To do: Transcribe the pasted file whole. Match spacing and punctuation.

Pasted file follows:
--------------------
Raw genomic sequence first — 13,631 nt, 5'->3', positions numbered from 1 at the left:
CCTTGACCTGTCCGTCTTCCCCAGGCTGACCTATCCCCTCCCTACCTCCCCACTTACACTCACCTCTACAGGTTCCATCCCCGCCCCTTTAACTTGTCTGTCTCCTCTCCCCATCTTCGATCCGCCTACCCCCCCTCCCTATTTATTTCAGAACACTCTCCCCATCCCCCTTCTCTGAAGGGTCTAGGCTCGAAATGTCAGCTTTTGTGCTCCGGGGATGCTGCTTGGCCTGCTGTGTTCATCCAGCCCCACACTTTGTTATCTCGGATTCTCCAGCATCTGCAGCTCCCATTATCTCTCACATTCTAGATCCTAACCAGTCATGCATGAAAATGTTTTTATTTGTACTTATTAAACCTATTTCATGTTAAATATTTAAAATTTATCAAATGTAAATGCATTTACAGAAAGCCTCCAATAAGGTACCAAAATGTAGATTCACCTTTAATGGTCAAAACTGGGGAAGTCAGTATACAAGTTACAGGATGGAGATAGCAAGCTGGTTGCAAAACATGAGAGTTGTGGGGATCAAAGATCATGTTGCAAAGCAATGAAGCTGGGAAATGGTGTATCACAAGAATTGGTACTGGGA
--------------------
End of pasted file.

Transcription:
Raw genomic sequence first — 13,631 nt, 5'->3', positions numbered from 1 at the left:
CCTTGACCTGTCCGTCTTCCCCAGGCTGACCTATCCCCTCCCTACCTCCCCACTTACACTCACCTCTACAGGTTCCATCCCCGCCCCTTTAACTTGTCTGTCTCCTCTCCCCATCTTCGATCCGCCTACCCCCCCTCCCTATTTATTTCAGAACACTCTCCCCATCCCCCTTCTCTGAAGGGTCTAGGCTCGAAATGTCAGCTTTTGTGCTCCGGGGATGCTGCTTGGCCTGCTGTGTTCATCCAGCCCCACACTTTGTTATCTCGGATTCTCCAGCATCTGCAGCTCCCATTATCTCTCACATTCTAGATCCTAACCAGTCATGCATGAAAATGTTTTTATTTGTACTTATTAAACCTATTTCATGTTAAATATTTAAAATTTATCAAATGTAAATGCATTTACAGAAAGCCTCCAATAAGGTACCAAAATGTAGATTCACCTTTAATGGTCAAAACTGGGGAAGTCAGTATACAAGTTACAGGATGGAGATAGCAAGCTGGTTGCAAAACATGAGAGTTGTGGGGATCAAAGATCATGTTGCAAAGCAATGAAGCTGGGAAATGGTGTATCACAAGAATTGGTACTGGGA